Cambodia sits at a crossroads when it comes to renewable energy development and is being urged to switch strategy and position itself as a leader in green business if it is to remain competitive in the region.
In a paper released to the media on Friday, EuroCham suggested Cambodia allow solar power infrastructure to be developed in industrial compounds and factories to attract investments and maintain business competitiveness with other countries, especially Vietnam and Thailand.
The paper added that this would enable Cambodian industry to better integrate into fast, modern, and sustainable regional supply chains.
“Cambodia is at a crossroads,” stated the paper, which was supported by international brands including Adidas and H&M.
“Cambodia seems to be taking a different path and risks staying behind development in the regional markets. Thailand too positions itself as a greening manufacturing hub in the region,” it added.
Enabling rooftop solar not only supports the direct beneficiaries to manufacturers, the garment sector, and export companies but also contributes to the creation of new, future-proof industrial sectors in sustainable energy, starting with solar technology, the paper said.
Rooftop solar also contributes to the development of high-skilled jobs and know-how in the industry. It also reduces power infrastructure, grid, and other related costs, the paper added.
This can translate into a cumulative GDP gain, support new companies and service providers to launch in the sector, and contribute to state revenues, the EuroCham paper said. It added that investment in solar panels and peripheral production are attractive to both the local market and exports.
A solar push within industry also contributes to boosting Cambodia’s reputation as a modern, progressive investment destination and subsequently, a premier tourism hub, the paper said.
EuroCham Chairman, Tassilo Brinzer, said that full endorsement of rooftop solar by the government would be a huge step towards modernizing Cambodia’s manufacturing base, green the image of the country, and to become more competitive while better integrating itself into the regional economy.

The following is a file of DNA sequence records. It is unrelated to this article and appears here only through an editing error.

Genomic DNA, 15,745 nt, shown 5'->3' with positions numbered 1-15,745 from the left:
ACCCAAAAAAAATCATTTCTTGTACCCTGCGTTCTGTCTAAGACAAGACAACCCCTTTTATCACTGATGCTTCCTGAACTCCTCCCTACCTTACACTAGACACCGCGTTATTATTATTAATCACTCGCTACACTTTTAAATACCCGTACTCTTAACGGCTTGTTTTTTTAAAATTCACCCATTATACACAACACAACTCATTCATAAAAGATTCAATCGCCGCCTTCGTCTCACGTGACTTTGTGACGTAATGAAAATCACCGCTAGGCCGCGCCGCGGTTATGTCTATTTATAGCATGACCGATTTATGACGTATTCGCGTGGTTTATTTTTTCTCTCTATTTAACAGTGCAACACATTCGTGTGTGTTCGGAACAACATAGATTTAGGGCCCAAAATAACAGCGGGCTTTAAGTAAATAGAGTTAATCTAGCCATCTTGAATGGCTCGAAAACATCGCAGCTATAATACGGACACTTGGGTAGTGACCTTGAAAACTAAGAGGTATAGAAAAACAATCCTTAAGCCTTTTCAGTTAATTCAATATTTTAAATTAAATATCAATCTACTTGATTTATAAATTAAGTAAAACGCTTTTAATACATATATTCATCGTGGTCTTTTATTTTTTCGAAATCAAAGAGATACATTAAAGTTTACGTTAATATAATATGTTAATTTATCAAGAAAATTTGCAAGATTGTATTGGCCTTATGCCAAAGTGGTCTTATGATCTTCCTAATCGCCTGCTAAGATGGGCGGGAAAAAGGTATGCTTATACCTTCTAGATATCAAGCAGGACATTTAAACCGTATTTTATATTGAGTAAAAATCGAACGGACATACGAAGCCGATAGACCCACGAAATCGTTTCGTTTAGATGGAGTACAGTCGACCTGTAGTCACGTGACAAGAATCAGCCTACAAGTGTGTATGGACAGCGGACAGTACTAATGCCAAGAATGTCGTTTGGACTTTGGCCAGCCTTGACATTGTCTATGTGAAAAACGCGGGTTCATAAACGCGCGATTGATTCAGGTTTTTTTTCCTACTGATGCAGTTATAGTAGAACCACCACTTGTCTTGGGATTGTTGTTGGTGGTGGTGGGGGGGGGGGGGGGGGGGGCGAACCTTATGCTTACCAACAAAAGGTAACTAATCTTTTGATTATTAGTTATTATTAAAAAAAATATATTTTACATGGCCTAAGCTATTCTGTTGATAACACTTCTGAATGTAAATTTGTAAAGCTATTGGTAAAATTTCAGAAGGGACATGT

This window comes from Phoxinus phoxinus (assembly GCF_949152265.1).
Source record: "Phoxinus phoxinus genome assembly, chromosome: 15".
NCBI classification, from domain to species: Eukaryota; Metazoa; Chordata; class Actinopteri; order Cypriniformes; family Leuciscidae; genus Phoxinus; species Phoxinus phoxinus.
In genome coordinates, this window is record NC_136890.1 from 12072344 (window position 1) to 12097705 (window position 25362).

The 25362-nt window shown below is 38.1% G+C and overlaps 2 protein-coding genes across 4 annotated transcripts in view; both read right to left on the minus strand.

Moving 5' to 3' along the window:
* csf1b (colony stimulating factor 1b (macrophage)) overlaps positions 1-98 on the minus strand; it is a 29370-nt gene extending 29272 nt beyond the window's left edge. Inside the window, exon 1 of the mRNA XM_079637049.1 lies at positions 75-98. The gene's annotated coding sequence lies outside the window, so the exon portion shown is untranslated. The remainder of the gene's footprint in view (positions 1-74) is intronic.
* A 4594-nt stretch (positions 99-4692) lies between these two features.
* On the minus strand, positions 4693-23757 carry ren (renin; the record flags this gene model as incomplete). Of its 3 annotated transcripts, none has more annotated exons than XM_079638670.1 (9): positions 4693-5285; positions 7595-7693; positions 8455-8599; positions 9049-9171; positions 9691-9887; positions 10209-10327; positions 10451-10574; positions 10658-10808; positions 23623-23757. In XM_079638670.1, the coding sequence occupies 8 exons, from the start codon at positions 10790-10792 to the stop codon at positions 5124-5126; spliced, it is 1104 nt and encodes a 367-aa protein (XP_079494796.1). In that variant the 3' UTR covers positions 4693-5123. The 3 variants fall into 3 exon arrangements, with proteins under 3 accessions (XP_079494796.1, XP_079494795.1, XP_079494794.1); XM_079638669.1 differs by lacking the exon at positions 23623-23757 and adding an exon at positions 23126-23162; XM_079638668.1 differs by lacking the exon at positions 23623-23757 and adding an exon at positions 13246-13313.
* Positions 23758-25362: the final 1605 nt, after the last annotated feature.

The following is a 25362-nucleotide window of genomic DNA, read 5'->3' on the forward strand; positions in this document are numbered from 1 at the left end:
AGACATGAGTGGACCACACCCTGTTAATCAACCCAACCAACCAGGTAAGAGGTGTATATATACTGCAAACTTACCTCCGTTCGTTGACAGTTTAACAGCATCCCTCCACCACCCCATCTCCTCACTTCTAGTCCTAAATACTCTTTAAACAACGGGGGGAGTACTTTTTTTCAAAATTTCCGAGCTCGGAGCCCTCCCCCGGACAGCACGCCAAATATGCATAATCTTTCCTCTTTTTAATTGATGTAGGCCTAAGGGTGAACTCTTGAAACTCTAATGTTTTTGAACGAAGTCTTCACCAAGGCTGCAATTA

“It would boost Cambodia as an investment destination, as investment in renewable energy (RE) can be supported as a Qualified Investment Project within the new investment law and thus attract manufactures who have clean energy targets to fulfill,” Brinzer said.
The country's current energy mix stands at 51 percent renewable. RE share is expected to fall to 35 percent by 2030, before climbing back to 43 percent by 2040 overall, EuroCham said, adding this represents an 8.1 percent decrease in RE use during the next two decades.
Rogier van Mansvelt, vice chairman of EuroCham’s green Business Committee, said most garment factories are pressured by buyers to install solar. However, the current tariffs take 50 percent of the solar benefit away, increasing the payback time from about four to eight years.
“If Cambodia wants to stay attractive for garment investors, it should create supportive solar rooftop regulations and tariffs,” van Mansvelt said.
The current situation of the fossil fuel commodity market might push Cambodia towards a series of energy security risks and a tough financial trade balance, the paper said, adding energy demand will likely rapidly increase until 2040.
“Cambodia stands at a crossroads and must choose a path for how to supply and cater reliably to this demand,” the paper said.
Victor Jona, undersecretary of state at the Ministry of Mines and Energy, on Monday referred questions about this topic to other press officials.
Heng Kunleang, a spokesman at the ministry, didn’t immediately reply to Kiripost’s request for comment on Monday.